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My Top 10 Principles for Federal Digital Engagement, FY2014



Like Swiss cheese, real transparency is open and engaging (well, to most people). Photo via Flickr.

I'm the Director of Digital Engagement for a Federal Agency, the National Archives and Records Administration.

We're talking about how we evolve our social media plan into something bigger, broader, and more like what we have implemented on the ground. And then to give that thing more of a name.

Personally I tend to like the informal approach. Whatever you are doing, it's an animal that's moving in time. It's already got an energy. But every now and then it's good to give things a name, a structure, to articulate the method.

Let's start with what I absolutely abhor:

1. We do not, cannot, and should never be doing propaganda, because we're not Coca-Cola and we're not allowed to do it. It is not about pushing a story that makes us look good.

2. We should not be wasting taxpayer money on pointless babble. Even if we aren't killing a tree, it is a misappropriation of taxpayer dollars.

So what is digital engagement then? What are the factors that make an approach "great"? Here are my top 10:

1. It clearly promotes the mission. At NARA, providing access to the holdings of the Agency is a primary part of our job. Not only do we do so through the Web and social media, we also actively seek out opportunities to have the public add to our holdings and partner with us, through such tools as the Citizen Archivist Dashboard and having an in-house expert help us contribute to Wikipedia (transparently, of course).

2. It saves the Agency money. We favor lower-cost, higher-impact tools that get our holdings before the public (and employees) in places they tend to congregate. We start at the pilot level, keep what works and discard what doesn't. We welcome opportunities to work with partners who can share and display content, as well as opportunities to talk with people who may be writing stories that have a historical aspect to them.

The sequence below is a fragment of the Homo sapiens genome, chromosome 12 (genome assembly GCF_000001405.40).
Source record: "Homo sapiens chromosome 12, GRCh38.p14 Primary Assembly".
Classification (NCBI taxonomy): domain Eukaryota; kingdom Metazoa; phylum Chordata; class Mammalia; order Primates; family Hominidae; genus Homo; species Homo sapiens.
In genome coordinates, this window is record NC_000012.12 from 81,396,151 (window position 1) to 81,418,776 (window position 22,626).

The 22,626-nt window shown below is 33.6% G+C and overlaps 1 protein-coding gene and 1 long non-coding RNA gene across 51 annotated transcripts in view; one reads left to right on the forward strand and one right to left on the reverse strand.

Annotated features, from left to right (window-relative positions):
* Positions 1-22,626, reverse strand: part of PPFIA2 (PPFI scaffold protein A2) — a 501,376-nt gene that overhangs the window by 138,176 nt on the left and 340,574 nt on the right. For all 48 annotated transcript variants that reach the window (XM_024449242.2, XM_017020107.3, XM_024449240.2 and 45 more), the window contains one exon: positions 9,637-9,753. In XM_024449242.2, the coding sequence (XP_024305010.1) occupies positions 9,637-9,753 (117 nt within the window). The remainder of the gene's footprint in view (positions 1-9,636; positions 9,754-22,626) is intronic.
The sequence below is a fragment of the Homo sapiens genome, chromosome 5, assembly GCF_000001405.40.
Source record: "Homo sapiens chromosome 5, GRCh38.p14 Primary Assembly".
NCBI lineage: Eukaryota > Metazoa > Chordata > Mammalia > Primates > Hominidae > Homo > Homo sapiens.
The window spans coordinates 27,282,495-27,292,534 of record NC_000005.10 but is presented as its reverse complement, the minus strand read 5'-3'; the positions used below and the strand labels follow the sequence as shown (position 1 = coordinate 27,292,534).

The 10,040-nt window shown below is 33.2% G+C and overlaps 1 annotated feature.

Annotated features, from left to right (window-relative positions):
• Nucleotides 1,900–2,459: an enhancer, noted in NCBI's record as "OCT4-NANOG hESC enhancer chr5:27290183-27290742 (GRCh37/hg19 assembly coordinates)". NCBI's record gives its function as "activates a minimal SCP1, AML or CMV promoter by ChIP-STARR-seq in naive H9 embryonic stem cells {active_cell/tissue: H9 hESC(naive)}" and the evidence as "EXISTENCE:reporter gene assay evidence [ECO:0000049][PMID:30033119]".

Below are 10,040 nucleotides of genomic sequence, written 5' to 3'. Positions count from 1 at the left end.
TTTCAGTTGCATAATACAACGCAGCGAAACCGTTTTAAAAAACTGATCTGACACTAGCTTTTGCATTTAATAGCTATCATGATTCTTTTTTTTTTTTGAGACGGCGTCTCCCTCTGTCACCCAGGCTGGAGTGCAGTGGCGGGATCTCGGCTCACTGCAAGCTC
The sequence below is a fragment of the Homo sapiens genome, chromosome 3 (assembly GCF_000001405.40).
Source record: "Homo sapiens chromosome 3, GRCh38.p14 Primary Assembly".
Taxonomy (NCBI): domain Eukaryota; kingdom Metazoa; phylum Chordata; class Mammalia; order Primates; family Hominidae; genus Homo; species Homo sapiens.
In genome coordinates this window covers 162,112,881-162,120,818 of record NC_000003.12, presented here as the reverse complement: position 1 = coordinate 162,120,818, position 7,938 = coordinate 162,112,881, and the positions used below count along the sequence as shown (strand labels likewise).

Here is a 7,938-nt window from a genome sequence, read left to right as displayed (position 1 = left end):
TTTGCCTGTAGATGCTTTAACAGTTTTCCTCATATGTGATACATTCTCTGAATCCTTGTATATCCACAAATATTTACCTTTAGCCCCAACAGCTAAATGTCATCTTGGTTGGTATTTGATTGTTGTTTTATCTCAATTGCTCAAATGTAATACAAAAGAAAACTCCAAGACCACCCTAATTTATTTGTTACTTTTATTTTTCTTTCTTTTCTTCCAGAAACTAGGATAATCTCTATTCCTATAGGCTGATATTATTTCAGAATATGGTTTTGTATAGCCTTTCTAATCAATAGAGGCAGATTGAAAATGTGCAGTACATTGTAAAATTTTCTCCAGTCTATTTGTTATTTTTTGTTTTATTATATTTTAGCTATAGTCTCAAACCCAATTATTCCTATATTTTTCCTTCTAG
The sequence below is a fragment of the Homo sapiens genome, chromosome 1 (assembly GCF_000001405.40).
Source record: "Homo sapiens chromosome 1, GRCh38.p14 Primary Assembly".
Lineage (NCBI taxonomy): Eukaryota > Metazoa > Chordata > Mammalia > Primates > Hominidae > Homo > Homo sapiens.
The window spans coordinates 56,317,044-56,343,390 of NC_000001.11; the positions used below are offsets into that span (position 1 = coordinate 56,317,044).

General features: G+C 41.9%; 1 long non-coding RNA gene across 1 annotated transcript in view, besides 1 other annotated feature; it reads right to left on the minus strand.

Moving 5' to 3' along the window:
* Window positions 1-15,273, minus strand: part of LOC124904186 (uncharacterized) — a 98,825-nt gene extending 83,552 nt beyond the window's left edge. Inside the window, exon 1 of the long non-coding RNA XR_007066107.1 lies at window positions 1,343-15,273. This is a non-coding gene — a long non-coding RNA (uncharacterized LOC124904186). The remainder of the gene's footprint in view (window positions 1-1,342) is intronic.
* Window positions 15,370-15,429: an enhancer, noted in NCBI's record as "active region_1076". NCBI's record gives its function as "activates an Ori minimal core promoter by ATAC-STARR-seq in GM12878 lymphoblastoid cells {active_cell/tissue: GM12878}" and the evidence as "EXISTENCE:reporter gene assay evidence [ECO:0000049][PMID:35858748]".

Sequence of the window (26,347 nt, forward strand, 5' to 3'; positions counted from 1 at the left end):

3. It provides a window into Agency operations.  The public has a right to know what we're doing. Great engagement facilitates the flow of information about the agency from within, to without. This can take the form of sharing open data sets, providing narrative that contextualizes Agency decisions, or both.

4. It gets people looking, sharing and talking, online and off. We start meaningful conversations, and join them as the real human beings that we are - not as phony abstractions. And we make information available in the Town Square - in places where people are congregating - so that they talk about it on their own time. Nothing is ever forced.

5. Its goals are method-agnostic. We are not enamored with this tool or that. We don't care if engagement happens using this social media tool or that. We're happy to cross-pollinate with TV, newspapers, radio, or any medium.

6. It bridges the internal and the external. We promote conversations within the Agency itself, and between the Agency and the outside world. We believe that the more conversation takes place, the smarter we become and the more effective at doing our jobs.